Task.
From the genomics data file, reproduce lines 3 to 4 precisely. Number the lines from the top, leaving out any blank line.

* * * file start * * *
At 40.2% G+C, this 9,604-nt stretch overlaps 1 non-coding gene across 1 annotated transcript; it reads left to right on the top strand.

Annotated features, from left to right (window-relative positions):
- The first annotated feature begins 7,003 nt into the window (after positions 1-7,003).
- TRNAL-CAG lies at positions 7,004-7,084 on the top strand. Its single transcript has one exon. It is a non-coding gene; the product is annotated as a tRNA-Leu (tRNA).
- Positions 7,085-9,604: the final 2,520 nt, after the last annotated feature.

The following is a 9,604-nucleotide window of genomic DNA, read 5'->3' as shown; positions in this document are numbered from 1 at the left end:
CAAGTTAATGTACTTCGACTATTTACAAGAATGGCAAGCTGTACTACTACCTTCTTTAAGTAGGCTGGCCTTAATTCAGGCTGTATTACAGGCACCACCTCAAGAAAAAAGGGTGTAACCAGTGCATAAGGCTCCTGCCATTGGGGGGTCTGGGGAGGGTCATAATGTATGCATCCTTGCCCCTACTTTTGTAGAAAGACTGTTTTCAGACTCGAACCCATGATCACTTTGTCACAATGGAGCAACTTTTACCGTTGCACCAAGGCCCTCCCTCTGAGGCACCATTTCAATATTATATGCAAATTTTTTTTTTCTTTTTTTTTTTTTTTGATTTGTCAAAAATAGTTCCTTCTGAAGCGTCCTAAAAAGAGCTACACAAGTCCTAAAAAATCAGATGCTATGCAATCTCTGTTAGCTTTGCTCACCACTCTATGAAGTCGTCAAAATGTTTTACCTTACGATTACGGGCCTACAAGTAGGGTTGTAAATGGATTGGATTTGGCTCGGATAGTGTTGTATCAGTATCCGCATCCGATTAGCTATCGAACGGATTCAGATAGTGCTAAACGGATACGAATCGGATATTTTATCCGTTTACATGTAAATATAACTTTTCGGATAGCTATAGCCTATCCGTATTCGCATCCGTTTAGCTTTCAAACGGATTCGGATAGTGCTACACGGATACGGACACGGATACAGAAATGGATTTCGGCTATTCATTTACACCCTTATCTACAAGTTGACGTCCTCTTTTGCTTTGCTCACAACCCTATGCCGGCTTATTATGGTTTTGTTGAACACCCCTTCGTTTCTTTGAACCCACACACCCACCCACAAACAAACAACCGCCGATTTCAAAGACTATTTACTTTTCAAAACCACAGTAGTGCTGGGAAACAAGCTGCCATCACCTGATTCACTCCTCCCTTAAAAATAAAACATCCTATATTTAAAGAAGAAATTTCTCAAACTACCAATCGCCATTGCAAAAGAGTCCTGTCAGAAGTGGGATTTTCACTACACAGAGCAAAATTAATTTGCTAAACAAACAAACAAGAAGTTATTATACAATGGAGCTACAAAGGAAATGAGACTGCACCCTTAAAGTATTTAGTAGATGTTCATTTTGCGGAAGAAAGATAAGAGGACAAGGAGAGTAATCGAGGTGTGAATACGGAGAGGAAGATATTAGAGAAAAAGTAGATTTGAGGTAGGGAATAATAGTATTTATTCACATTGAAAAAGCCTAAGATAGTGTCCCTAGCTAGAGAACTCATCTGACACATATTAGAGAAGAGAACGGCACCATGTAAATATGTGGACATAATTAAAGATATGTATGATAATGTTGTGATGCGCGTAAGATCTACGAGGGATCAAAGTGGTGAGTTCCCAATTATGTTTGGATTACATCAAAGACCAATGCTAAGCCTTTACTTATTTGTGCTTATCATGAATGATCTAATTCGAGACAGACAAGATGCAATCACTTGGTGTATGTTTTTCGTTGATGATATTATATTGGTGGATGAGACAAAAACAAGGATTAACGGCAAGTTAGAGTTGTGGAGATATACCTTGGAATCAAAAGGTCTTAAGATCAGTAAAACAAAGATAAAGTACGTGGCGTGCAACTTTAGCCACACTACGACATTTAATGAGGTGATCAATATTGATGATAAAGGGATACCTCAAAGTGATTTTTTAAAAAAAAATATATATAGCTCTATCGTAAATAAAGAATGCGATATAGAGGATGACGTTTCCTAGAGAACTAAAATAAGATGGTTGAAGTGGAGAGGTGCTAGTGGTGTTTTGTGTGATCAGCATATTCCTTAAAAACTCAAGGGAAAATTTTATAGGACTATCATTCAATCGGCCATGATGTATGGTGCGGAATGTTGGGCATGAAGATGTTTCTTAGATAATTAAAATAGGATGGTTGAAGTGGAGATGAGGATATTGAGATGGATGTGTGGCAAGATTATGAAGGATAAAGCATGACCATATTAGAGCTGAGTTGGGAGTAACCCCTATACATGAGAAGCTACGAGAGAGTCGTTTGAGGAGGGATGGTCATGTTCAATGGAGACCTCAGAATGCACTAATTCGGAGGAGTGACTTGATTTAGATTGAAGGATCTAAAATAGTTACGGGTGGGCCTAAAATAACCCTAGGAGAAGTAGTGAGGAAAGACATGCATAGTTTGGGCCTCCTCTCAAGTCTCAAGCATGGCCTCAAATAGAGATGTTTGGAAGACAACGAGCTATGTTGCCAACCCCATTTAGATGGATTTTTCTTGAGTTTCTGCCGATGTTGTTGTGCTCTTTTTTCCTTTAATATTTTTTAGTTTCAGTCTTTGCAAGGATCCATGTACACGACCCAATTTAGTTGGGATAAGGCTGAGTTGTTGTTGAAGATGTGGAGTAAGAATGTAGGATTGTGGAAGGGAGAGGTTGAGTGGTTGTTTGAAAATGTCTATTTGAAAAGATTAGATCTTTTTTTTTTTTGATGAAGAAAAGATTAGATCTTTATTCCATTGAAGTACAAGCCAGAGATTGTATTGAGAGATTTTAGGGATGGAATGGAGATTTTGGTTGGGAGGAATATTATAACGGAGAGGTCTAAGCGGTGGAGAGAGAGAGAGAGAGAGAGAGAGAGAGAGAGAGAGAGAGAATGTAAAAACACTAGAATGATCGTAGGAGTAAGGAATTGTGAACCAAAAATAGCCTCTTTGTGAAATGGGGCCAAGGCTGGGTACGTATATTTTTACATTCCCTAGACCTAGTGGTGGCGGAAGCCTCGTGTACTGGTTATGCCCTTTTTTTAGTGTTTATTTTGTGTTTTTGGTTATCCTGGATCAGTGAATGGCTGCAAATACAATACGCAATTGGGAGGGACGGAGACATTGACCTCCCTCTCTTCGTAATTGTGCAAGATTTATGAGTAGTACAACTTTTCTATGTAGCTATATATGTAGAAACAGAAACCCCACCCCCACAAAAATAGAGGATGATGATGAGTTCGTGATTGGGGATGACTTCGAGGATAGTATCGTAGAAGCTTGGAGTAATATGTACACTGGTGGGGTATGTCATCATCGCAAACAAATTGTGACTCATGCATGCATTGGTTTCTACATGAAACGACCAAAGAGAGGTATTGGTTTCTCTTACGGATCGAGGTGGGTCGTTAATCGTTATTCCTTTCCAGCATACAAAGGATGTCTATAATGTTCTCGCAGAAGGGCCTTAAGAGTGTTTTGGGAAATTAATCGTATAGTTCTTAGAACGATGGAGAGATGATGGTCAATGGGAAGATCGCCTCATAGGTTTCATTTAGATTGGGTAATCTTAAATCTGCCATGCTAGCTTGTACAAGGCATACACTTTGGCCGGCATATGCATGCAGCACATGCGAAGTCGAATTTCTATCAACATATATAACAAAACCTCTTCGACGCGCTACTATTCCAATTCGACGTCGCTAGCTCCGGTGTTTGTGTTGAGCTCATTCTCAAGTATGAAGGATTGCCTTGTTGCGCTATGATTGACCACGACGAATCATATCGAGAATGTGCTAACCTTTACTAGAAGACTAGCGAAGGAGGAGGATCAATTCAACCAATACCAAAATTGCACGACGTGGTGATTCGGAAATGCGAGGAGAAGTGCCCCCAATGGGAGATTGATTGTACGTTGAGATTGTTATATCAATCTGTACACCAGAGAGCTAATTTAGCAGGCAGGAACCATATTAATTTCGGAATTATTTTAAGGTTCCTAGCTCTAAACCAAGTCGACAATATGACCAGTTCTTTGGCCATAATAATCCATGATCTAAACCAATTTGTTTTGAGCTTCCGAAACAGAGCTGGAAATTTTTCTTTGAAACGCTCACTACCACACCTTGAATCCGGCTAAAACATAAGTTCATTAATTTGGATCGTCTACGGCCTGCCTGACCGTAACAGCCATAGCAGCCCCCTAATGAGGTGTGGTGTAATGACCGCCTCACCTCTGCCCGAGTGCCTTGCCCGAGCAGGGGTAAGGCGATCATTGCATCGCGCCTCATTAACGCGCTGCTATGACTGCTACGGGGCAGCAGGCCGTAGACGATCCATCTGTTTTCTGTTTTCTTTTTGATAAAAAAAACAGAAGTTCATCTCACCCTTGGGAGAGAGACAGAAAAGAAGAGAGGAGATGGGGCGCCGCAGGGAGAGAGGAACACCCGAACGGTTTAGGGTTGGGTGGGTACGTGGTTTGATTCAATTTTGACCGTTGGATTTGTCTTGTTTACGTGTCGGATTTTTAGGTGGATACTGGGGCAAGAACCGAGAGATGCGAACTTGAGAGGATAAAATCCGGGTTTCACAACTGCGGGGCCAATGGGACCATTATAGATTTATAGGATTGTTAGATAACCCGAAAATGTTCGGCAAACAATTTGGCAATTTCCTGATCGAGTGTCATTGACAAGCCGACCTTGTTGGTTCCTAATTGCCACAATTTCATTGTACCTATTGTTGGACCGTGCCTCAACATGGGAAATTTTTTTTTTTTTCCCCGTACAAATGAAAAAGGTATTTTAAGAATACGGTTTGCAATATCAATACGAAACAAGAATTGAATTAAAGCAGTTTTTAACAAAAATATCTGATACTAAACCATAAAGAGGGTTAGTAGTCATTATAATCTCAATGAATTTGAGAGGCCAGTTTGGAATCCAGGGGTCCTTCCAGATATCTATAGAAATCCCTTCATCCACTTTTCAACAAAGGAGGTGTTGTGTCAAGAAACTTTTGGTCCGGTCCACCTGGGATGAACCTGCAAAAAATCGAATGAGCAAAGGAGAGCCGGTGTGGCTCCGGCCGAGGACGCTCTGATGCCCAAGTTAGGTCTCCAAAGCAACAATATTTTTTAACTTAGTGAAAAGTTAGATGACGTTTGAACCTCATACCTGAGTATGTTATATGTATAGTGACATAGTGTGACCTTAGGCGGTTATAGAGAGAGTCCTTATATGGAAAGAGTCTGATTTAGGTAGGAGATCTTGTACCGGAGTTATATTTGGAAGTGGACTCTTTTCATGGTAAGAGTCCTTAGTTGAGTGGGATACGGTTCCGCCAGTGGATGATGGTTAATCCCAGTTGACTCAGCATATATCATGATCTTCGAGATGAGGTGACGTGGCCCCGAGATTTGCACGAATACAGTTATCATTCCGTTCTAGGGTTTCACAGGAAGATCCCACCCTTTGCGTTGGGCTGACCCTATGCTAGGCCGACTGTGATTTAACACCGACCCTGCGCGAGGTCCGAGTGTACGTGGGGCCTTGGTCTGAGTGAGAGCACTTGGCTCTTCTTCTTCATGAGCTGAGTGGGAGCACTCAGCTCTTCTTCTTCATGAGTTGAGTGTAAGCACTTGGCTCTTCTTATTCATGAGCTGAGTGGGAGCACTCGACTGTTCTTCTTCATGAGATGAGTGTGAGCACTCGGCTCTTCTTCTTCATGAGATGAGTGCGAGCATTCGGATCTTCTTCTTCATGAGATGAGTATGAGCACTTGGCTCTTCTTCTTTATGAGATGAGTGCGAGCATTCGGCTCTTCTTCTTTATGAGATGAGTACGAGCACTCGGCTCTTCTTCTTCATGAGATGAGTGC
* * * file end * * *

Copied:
- The first annotated feature begins 7,003 nt into the window (after positions 1-7,003).
- TRNAL-CAG lies at positions 7,004-7,084 on the top strand. Its single transcript has one exon. It is a non-coding gene; the product is annotated as a tRNA-Leu (tRNA).